Jun 8 2010

Short note.

June 8th, 2010

Sometimes life goes at such a dizzying speed there is no time to reflect, to share – in other words to take proper note of the magic, the realizations, the treasures.  Stuffed in pockets, filed electronically, littering my desk, stored on voice records, floating around in my mind are notes and thoughts of a zillion things and observations I would like to post, which is to say share…to offer for comment.

I hope this short notes finds you all enjoying the journey.

As always, Trix

Postscript: As I write this, Nina Simone sings, “For Myself.” It makes me smile.

May 18 2010

434 Calories of travel wisdom.

May 17th, 2010

A glass of wine would have been fewer calories, but it didn’t come with these quotes.

Don’t eat anything you cannot lift. Miss Piggy
All you need is love. John Lennon
You are what you are when no one is looking.  Robert C Edwards
Life is too important to be taken seriously.  Oscar Wilde
Do or Do Not.  There is no try. Yoda
Hope is a waking dream. Aristotle

Lots of wisdom for 434 calories and a couple of bucks (American. Canadian coins are no longer accepted).

I am in the dining car of Amtrak’s Cascade Express.  My seatmate in car 9 had the look of a seasoned traveler; a nice way of saying he was smelly. Before I could decide how to deal with that I was sharply whacked on the head when the fellow in front of me declined his seat as I reached in the bag at my feet.   A swift kick to the head might be in order some days but the last time I bet on No. 9 was at a Derby Day party.  I raced for the comfort of a window seat in the bistro between cars 2 and 3.  So I’m watching the scenery, craning my neck occasionally to see what is around each bend, with an oatmeal cookie and hot coffee at my side.   The sun is poking through the trees.  I am on my way home after a weekend in Seattle.

The gypsy in my soul is waking up with each sip of java.

My sister recently repeated the advice she had bestowed on me in the early 1980’s.  “Settle down and you’ll meet someone.”  The encore was prompted by me sharing Buz’s comment about my two-city status. I reminded Shelley I didn’t follow her advise then; probably wouldn’t now.  Besides, I’d argue today, I met lots of people the past two days.

First there was the bicycle taxi owner on the waterfront.  He offered me tips on where to ride my recently inherited bike upon my return to Portland.  It was fun to hear him call out “Hey Portland” whenever our paths crossed later in the day.  A real gem was Jan, a Seattle Opera Volunteer, whose last name I should have caught. Her telling of the first act of “Amelia,” while we hovered close to a small theatre monitor in the lobby, was as engaging as what the audience heard inside. (I was uncharacteristically early to the theatre but had been given the wrong show start date by the hotel concierge so row G had a vacancy until intermission).  Jan also supplied added color with local production tidbits not in the program.

There was also Michael, the music history professor waiting tables at Tavolata, who promised he’d like nothing better than to email me suggestions for new music to download via iTunes.  And who can forget Desmond at the hotel front desk when by day two he was blowing me air kisses as I stepped off the elevator.  This after I handed him his head for botching part of my Sunday plan.  We indeed kissed and made up.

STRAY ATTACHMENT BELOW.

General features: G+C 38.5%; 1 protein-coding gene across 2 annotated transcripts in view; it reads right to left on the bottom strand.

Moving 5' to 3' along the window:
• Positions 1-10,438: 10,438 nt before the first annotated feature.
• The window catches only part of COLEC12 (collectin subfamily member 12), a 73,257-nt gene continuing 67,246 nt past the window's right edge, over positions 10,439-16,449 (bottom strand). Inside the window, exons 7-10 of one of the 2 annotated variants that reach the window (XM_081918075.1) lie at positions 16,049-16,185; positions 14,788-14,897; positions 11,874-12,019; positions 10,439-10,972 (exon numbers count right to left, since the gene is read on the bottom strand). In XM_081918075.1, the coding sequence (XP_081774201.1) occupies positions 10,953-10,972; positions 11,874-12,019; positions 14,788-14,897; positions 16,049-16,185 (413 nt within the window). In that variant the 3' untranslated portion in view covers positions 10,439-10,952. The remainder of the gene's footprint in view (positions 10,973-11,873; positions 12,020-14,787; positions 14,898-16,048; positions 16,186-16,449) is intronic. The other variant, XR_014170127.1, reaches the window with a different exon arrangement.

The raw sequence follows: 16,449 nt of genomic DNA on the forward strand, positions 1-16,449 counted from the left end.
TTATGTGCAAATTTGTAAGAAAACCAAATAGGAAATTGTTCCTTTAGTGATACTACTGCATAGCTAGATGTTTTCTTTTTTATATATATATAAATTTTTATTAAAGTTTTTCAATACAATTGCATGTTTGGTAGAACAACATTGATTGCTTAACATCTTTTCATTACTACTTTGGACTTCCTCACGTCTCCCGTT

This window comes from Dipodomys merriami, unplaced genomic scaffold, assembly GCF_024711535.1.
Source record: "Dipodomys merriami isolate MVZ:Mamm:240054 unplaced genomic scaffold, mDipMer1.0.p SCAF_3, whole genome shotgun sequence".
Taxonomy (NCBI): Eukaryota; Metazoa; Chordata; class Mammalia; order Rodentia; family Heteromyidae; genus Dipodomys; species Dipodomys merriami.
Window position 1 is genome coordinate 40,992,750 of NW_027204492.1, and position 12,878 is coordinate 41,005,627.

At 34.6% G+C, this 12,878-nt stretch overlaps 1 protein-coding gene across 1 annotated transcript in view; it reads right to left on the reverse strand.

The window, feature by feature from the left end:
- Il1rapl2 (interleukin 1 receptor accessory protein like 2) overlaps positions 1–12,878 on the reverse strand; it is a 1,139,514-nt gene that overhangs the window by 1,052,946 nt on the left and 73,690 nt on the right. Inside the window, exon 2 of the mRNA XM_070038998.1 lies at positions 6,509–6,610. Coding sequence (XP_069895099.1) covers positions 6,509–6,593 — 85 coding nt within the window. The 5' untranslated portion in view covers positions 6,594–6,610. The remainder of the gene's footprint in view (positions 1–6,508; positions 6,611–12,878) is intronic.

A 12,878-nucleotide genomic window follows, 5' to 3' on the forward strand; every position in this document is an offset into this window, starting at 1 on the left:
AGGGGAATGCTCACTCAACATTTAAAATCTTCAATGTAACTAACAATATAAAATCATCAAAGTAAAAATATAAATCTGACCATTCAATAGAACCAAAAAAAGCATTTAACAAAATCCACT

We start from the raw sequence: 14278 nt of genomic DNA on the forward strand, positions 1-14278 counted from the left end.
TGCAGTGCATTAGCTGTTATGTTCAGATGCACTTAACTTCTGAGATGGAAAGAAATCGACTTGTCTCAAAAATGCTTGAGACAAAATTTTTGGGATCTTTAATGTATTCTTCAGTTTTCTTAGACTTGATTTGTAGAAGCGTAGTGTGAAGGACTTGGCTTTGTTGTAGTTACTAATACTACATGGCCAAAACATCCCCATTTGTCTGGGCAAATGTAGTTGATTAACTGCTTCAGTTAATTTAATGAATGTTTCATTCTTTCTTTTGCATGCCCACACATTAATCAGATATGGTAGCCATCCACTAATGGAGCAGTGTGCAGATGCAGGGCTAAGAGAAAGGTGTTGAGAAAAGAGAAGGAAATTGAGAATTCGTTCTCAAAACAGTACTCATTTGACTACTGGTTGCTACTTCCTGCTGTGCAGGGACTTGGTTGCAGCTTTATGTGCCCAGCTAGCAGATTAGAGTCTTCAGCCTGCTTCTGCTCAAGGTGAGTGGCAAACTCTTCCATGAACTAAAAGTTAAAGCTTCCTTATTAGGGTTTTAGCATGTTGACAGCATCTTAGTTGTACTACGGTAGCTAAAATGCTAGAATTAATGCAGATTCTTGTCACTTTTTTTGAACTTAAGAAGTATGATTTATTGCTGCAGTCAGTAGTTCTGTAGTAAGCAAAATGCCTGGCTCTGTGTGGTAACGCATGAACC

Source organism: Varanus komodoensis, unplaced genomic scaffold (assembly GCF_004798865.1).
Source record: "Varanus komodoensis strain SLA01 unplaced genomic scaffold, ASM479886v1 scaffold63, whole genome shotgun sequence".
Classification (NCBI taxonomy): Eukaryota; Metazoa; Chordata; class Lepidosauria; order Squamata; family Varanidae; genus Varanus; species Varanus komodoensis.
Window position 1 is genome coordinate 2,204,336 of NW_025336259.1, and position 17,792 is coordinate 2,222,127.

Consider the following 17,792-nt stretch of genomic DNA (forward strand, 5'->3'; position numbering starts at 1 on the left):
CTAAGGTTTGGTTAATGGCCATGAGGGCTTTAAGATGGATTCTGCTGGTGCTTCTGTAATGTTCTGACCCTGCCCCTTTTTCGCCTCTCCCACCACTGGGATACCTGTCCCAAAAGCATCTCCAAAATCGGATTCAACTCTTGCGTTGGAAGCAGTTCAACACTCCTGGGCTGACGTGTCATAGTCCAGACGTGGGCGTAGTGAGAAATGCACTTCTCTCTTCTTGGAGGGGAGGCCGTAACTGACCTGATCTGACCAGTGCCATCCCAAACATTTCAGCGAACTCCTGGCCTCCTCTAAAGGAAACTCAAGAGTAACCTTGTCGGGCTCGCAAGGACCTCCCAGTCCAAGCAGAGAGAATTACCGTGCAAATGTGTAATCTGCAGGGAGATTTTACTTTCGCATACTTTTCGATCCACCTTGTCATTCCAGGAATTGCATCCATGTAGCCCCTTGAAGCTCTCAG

And least you think the trip was just brief, new encounters with no threads to my past or future, Tavolata is one of four restaurants (see the link below) owned by Chef Ethan Stowell, the brother of Portland friend and Oregon Ballet Theatre Artistic Director Christopher Stowell.  I also meet at noon on Sunday with Tulsa friend and caterer Angie Johnson of eat2u.  Connecting by phone Friday on business alerted us to the fact we’d both be in Seattle for the weekend.  Her ex-husband of 19 ½ years bought us a drink and took our photo near Pike and 4th. (I wish we had a photo of Dean taking the photo; he did quite a back bend to get my lime green walking shoes in the photo.)

There is one person I didn’t meet this time in Seattle but we still got to know each other better through the trip.

Where to next?  After work tonight I am going to get out a map and consult the Whippets.

What about you?  Will you travel by boat, train, car or plane?  Where to?  And with whom will you share the journey?

I hope you’ll post photos! Lots…   Traveling is great.  Sharing makes it better.

As always, Trix


Apr 21 2010

Social junkie.

I am in serious trouble.

It is approaching midnight in Portland.  Aside from a few dog walks and 15-minutes each for  lunch and dinner at nontraditional hours of the day, I’ve been at my computer with an iPhone ear bud in my right ear -ALL DAY. The skin on my face feels warm from the bright glare of the screen.  And I have another long night ahead after ending yesterday’s efforts somewhere close to three this morning.

I am woman hear me whine!

Clearly I’m not practicing good time management skills.  I am being too chatty, too social with client vendors and business colleagues.  And  thanks to facebook, I am in touch with people who otherwise would have been part of my past, people who are part of my present and people I am just getting to know who are sure to be pivotal in my future.  Social networks and technology may be the death of me but most days I cannot get enough of it.

Which would you rather say at the end of a day:  my files are pristine, my desk is neat or I yakked with a ton of interesting people today, creating some good will for my clients and it never seemed like work plus I reminded a handful of personal friends I was thinking of them?  Stopping to smell the roses is good advise.  Making the time to listen ranks right up there with it.